Fifty years ago, the FCC was considering a new radio service which never came to fruition. This was the Highway Emergency Locating Plan Radio Service (HELP), which was petitioned for by the Automobile Manufacturers Association, Inc. Described in the June 1965 issue of Popular Electronics, the plan called for two channels within the existing CB band, 27.235 and 27.245. For those familiar with 23 channel CB radios of the day, these were the mysterious channels 22A and 22B, which were included on the dial, but disabled.
HELP would be a new radio service, but would allow existing Class D CB operators to operate on thos channels for motorist assistance. The idea was the vehicles would be equipped with radios for these channels, for use in summoning help in an emergency. Land stations would be allowed 30 watts, with mobiles using 5 watts.
A March 1966 FCC order looked favorably on the proposal, and FCC staff was tasked with researching it further. However, it never came to fruition.
Manufacturers were apparently eager to get on board with the HELP service. As mentioned above, most 23 channel CB radios included channels 22A and 22B. In the 1965 ad shown above, Heath advertises this 25 channel CB transceiver, including the 2 HELP channels. An asterisk next to the description of those channels points out that the FCC petition is still pending.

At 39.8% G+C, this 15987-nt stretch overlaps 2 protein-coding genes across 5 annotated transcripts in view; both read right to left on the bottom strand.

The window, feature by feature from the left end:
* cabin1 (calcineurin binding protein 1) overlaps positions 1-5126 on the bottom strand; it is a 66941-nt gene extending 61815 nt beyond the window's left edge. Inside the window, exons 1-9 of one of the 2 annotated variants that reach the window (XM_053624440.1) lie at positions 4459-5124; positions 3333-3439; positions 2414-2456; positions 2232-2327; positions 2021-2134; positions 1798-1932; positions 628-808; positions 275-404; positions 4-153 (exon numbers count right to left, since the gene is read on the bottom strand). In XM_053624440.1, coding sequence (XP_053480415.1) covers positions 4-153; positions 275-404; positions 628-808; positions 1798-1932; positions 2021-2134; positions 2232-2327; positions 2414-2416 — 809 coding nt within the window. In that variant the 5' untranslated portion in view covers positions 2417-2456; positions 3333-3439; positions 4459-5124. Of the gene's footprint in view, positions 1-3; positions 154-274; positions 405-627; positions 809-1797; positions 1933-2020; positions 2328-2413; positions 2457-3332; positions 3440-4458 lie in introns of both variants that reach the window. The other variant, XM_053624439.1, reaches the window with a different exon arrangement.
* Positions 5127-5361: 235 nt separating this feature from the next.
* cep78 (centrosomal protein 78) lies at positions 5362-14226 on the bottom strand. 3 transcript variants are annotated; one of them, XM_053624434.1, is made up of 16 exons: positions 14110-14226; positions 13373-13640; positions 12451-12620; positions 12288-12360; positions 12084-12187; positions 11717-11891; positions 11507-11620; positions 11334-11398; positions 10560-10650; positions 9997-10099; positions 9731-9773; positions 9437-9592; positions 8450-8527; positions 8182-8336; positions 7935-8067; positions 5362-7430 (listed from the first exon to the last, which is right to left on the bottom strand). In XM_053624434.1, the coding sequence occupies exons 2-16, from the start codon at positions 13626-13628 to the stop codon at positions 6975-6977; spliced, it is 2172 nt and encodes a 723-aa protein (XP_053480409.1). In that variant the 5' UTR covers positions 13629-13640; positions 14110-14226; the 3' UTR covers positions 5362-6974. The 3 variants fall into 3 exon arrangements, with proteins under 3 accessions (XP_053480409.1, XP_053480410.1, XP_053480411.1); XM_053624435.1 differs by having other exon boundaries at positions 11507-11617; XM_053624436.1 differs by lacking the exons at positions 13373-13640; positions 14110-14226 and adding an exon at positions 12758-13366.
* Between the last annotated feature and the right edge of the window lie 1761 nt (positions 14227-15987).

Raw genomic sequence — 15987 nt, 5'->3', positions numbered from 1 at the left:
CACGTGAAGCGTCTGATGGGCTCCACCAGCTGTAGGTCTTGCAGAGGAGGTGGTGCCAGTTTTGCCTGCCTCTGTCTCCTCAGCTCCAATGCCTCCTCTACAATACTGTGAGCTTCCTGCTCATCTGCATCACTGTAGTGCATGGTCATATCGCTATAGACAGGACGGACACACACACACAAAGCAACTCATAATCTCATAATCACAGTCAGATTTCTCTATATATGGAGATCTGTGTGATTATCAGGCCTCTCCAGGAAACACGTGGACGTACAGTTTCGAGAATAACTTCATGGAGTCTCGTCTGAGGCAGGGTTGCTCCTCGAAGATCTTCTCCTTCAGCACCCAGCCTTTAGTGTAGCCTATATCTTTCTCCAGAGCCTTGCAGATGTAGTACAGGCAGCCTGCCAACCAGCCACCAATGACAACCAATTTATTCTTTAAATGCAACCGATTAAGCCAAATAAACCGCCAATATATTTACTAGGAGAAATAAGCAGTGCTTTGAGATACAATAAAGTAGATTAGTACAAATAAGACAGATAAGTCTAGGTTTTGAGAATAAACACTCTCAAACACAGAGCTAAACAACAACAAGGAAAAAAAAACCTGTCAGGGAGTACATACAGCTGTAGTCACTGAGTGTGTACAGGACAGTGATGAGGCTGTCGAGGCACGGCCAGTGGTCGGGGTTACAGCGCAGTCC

And shown here in the April 1966 issue of Radio TV Experimenter is a 200 milliwatt handheld, the Mark 1 HELP Transciver from the Avcomm Division of what the magazine calls “a company with the unlikely name of Ajax Floor Products Corp.” The crystal controlled radio would operate on any frequency between 25-50 MHz. The company promised coverage of up to a mile in tall buildings or heavy traffic areas, up to five miles line of sight, and 7 miles in open country or over water. The receiver was a superhet, and the magazine opined that it looked “like a good bet to toss in the glove compartment if you want the reassurance of having a rig along with you on a trip without having to make a permanent installation.”
An interesting discussion of the HELP proposal can be found at RadioReference.com.